World War II

In 1941, when Axis forces occupied Greece, the Ionian Islands (except Kythera) were handed over to the Italians. In 1943, the Germans replaced the Italians, and deported the centuries-old Jewish community of Corfu to their deaths. By 1944, most of the islands were under the control of the EAM/ELAS resistance movement, and they have remained a stronghold of left-wing sentiment ever since.

1953 earthquake

The 1953 Ionian islands earthquake occurred with a surface wave magnitude of 7.2 and a maximum Mercalli intensity of X (Extreme) on August 12, 1953. Building damage was extensive and the southern islands of Kefalonia and Zakynthos were practically levelled. The islands were reconstructed from the ground up over the following years under a strict building code. The code has proven extremely effective, as many earthquakes since that time have caused no damage to new buildings.

Today

Corfu (city). CorfuTownView.JPG
Corfu (city).
Zakynthos (city). Zakintos - panorama.jpg
Zakynthos (city).

Today, all the islands are part of the Greek region of the Ionian Islands (Ionioi Nisoi), except Kythera, which is part of the region of Attica. Kerkyra has a population of 103,300 (including Paxoi), Zakynthos 40,650, Kefallonia 39,579 (including Ithaca), Lefkada 22,536, Ithaki 3,052, Kythera 3,000 and Paxi 2,438.

In recent decades, the islands have lost much of their population through emigration and the decline of their traditional industries, fishing and marginal agriculture. Today, their major industry is tourism. Specifically Kerkyra, with its harbour, scenery and wealth of ruins and castles, is a favourite stopping place for cruise liners. British tourists in particular are attracted through having read Gerald Durrell's evocative book My Family and Other Animals (1956), which describes his childhood on Kerkyra in the 1930s. The novel and movie Captain Corelli's Mandolin are set in Kefallonia, in which Captain Corelli is part of the Italian occupation force during the Second World War.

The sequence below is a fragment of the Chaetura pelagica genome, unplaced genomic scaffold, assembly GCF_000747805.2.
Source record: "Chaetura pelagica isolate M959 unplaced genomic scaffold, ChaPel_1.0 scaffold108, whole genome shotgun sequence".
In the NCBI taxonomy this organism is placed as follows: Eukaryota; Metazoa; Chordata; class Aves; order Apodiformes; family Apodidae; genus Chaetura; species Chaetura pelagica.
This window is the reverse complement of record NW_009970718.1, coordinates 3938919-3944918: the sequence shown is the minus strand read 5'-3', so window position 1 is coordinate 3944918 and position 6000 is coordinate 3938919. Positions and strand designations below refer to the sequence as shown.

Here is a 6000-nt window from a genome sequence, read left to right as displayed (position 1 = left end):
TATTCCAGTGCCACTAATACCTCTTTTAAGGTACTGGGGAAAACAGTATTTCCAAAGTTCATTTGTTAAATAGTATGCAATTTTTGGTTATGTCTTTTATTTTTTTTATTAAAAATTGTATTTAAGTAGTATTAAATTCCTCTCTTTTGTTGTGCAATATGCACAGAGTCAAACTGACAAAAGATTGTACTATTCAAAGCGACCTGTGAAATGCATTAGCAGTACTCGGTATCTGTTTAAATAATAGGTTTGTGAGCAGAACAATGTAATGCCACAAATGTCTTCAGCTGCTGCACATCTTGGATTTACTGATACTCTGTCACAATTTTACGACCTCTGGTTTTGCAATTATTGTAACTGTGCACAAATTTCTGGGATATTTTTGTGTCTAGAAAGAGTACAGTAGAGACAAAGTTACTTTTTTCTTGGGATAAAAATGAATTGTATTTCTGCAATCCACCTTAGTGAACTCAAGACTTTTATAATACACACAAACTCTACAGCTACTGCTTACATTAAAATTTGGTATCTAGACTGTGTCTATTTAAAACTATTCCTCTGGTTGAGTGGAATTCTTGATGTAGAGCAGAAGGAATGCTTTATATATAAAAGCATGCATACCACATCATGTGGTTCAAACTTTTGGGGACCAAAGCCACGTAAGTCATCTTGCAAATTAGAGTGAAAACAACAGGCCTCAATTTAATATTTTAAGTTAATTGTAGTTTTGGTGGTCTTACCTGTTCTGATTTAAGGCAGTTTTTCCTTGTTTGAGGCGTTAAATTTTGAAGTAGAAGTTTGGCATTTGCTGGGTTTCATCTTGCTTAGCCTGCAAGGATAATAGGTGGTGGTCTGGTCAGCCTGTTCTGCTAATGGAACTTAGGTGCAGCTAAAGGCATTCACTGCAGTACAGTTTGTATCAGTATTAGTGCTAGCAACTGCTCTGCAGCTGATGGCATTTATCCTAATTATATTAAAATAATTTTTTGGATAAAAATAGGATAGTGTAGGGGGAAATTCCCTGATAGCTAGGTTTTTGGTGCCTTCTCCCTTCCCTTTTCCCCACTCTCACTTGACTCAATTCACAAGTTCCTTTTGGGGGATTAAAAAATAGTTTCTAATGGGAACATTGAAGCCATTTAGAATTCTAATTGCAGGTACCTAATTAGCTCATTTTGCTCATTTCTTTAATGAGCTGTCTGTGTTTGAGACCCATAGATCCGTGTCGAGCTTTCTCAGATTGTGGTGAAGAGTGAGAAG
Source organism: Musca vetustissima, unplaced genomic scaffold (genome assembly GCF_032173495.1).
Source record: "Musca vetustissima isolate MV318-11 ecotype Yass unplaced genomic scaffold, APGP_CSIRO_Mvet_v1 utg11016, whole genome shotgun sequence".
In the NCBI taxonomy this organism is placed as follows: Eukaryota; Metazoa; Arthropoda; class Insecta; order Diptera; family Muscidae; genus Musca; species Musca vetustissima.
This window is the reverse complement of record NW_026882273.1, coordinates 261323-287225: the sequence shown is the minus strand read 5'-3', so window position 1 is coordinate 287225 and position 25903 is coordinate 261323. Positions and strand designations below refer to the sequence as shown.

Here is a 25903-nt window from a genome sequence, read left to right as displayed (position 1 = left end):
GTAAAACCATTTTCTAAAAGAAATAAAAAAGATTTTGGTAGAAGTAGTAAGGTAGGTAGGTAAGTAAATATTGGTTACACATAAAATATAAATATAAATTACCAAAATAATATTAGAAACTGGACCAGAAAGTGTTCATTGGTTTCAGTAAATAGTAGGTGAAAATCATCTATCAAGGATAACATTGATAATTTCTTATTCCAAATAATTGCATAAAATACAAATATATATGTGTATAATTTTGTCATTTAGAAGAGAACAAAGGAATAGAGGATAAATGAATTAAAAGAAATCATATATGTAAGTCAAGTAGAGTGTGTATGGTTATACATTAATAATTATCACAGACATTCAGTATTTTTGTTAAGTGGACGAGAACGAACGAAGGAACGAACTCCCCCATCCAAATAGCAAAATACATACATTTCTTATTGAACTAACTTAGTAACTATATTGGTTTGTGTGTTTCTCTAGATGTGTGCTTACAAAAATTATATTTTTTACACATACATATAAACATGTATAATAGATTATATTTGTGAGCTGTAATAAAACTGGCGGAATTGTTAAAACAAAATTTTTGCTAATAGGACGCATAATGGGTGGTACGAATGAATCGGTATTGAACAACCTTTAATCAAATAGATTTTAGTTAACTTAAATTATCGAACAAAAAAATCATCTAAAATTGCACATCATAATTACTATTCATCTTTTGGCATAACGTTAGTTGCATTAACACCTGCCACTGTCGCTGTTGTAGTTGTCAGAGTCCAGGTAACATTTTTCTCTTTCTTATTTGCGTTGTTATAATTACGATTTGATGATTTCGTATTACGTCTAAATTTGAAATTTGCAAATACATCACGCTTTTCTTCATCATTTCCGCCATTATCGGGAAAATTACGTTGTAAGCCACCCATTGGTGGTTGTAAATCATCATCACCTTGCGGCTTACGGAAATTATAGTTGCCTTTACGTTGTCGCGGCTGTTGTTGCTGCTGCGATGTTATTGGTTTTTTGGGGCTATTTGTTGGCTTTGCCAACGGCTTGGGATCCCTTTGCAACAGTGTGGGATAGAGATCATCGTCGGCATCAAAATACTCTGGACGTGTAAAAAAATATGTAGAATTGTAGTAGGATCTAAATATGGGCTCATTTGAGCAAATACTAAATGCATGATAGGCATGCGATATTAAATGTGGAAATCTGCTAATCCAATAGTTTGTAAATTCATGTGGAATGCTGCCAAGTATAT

Demographics

The Ionian Islands' official population, excluding Kythera, in 2011 was 207,855, decreased by 1.50% compared to the population in 2001. Nevertheless, the region remains the third by population density with 90.1/km² nationwide, well above the national of 81.96/km². The most populous of the major islands is Corfu with a population of 104,371, followed by Zante (40,759), Cephalonia (35,801), Leucas (23.693) and Ithaca (3.231). [6] The foreign-born population was in 2001 19,360 or 9.3%, the majority of which was concentrated in Corfu and Zante. Most of them originate from Albania (13,536). [7] The fertility rate for 2011 according to Eurostat was 1.35 live births per woman during her lifetime. [8]

Culture

Economy

Sun-drying of Zante currant on Zakynthos. Zante currant drying in Tsilivi.jpg
Sun-drying of Zante currant on Zakynthos.

The regional Gross Domestic Product for 2010 was 4,029 million euros. The GDP per capita for the same year was 18,440 euros per capita which was lower than the national median of 20,481. However, the GDP per capita of Cephalonia and Zante, 23,275 and 24,616 respectively, was much higher than the national figure. [9] Additionally, unemployment for 2012 was 14.7, the lowest among all Greek regions, and much lower compared to the national unemployment of 24.2. [10]

Tourism

Carnival in Kerkyra by Charalambos Pachis. Carnival in Kerkyra by Pachis.jpg
Carnival in Kerkyra by Charalambos Pachis.

The region is a popular tourist destination. The airports of Corfu, Zante and Cephalonia were in the top ten in Greece by number of international arrivals, with 1,386,289 international arrivals for 2012, with Corfu being the sixth airport by number of arrivals nationwide, with Zante and Cephalonia also being in the top ten. While Cephalonia Airport had the biggest increase nationwide by 13.11% compared to 2011, while Corfu had an increase of 6.31%. [11] ' [12]

Major communities

See also

Related Research Articles

Ithaca Regional unit in Ionian Islands, Greece

Ithaca, Ithaki or Ithaka is a Greek island located in the Ionian Sea, off the northeast coast of Kefalonia and to the west of continental Greece.

Cephalonia regional unit in Ionian Islands, Greece

Cephalonia or Kefalonia, formerly also known as Kefallinia or Kephallenia (Κεφαλληνία), is the largest of the Ionian Islands in western Greece and the 6th largest island in Greece after Crete, Evoia, Lesbos, Rhodes, and Chios. It is also a separate regional unit of the Ionian Islands region, and the only municipality of the regional unit. It was also a former Latin Catholic diocese Kefalonia–Zakynthos (Cefalonia–Zante) and short-lived titular see as just Kefalonia.

Zakynthos Regional unit in Ionian Islands, Greece